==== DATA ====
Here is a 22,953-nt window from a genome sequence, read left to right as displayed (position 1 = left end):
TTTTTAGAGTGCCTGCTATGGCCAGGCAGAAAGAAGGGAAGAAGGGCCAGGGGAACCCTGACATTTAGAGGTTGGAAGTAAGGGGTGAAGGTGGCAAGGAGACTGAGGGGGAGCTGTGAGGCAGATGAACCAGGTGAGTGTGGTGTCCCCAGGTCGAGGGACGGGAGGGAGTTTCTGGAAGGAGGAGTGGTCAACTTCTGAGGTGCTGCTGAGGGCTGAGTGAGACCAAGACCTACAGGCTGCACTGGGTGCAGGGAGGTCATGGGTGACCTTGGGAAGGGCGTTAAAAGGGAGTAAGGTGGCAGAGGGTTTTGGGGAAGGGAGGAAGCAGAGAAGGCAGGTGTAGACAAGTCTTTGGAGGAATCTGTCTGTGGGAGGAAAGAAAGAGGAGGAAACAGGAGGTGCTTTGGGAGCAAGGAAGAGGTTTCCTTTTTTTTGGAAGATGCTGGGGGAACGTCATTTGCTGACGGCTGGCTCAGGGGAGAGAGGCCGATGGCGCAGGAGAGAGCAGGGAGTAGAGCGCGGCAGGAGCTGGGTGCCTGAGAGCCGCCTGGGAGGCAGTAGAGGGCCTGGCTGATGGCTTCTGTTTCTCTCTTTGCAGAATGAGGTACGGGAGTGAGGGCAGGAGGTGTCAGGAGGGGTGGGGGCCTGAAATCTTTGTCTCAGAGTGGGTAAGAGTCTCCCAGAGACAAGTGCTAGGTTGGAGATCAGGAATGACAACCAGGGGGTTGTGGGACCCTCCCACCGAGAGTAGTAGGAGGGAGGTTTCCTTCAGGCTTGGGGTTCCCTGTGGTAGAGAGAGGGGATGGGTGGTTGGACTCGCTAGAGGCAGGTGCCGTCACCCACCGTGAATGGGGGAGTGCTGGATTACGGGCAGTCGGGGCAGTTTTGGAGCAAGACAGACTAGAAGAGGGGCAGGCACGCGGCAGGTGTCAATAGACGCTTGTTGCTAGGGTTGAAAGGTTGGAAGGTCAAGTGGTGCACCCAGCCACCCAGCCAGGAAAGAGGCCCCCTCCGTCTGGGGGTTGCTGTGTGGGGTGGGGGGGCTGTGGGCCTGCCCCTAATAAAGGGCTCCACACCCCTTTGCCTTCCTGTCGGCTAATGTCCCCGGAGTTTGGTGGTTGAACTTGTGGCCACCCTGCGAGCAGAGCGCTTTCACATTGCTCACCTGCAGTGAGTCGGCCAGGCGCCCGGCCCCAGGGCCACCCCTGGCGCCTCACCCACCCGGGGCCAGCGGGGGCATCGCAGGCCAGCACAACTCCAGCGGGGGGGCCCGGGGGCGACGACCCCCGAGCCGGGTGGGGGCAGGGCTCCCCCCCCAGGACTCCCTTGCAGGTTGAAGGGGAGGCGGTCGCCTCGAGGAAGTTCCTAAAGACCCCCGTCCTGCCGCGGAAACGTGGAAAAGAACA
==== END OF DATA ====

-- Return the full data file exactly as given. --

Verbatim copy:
Here is a 22,953-nt window from a genome sequence, read left to right as displayed (position 1 = left end):
TTTTTAGAGTGCCTGCTATGGCCAGGCAGAAAGAAGGGAAGAAGGGCCAGGGGAACCCTGACATTTAGAGGTTGGAAGTAAGGGGTGAAGGTGGCAAGGAGACTGAGGGGGAGCTGTGAGGCAGATGAACCAGGTGAGTGTGGTGTCCCCAGGTCGAGGGACGGGAGGGAGTTTCTGGAAGGAGGAGTGGTCAACTTCTGAGGTGCTGCTGAGGGCTGAGTGAGACCAAGACCTACAGGCTGCACTGGGTGCAGGGAGGTCATGGGTGACCTTGGGAAGGGCGTTAAAAGGGAGTAAGGTGGCAGAGGGTTTTGGGGAAGGGAGGAAGCAGAGAAGGCAGGTGTAGACAAGTCTTTGGAGGAATCTGTCTGTGGGAGGAAAGAAAGAGGAGGAAACAGGAGGTGCTTTGGGAGCAAGGAAGAGGTTTCCTTTTTTTTGGAAGATGCTGGGGGAACGTCATTTGCTGACGGCTGGCTCAGGGGAGAGAGGCCGATGGCGCAGGAGAGAGCAGGGAGTAGAGCGCGGCAGGAGCTGGGTGCCTGAGAGCCGCCTGGGAGGCAGTAGAGGGCCTGGCTGATGGCTTCTGTTTCTCTCTTTGCAGAATGAGGTACGGGAGTGAGGGCAGGAGGTGTCAGGAGGGGTGGGGGCCTGAAATCTTTGTCTCAGAGTGGGTAAGAGTCTCCCAGAGACAAGTGCTAGGTTGGAGATCAGGAATGACAACCAGGGGGTTGTGGGACCCTCCCACCGAGAGTAGTAGGAGGGAGGTTTCCTTCAGGCTTGGGGTTCCCTGTGGTAGAGAGAGGGGATGGGTGGTTGGACTCGCTAGAGGCAGGTGCCGTCACCCACCGTGAATGGGGGAGTGCTGGATTACGGGCAGTCGGGGCAGTTTTGGAGCAAGACAGACTAGAAGAGGGGCAGGCACGCGGCAGGTGTCAATAGACGCTTGTTGCTAGGGTTGAAAGGTTGGAAGGTCAAGTGGTGCACCCAGCCACCCAGCCAGGAAAGAGGCCCCCTCCGTCTGGGGGTTGCTGTGTGGGGTGGGGGGGCTGTGGGCCTGCCCCTAATAAAGGGCTCCACACCCCTTTGCCTTCCTGTCGGCTAATGTCCCCGGAGTTTGGTGGTTGAACTTGTGGCCACCCTGCGAGCAGAGCGCTTTCACATTGCTCACCTGCAGTGAGTCGGCCAGGCGCCCGGCCCCAGGGCCACCCCTGGCGCCTCACCCACCCGGGGCCAGCGGGGGCATCGCAGGCCAGCACAACTCCAGCGGGGGGGCCCGGGGGCGACGACCCCCGAGCCGGGTGGGGGCAGGGCTCCCCCCCCAGGACTCCCTTGCAGGTTGAAGGGGAGGCGGTCGCCTCGAGGAAGTTCCTAAAGACCCCCGTCCTGCCGCGGAAACGTGGAAAAGAACA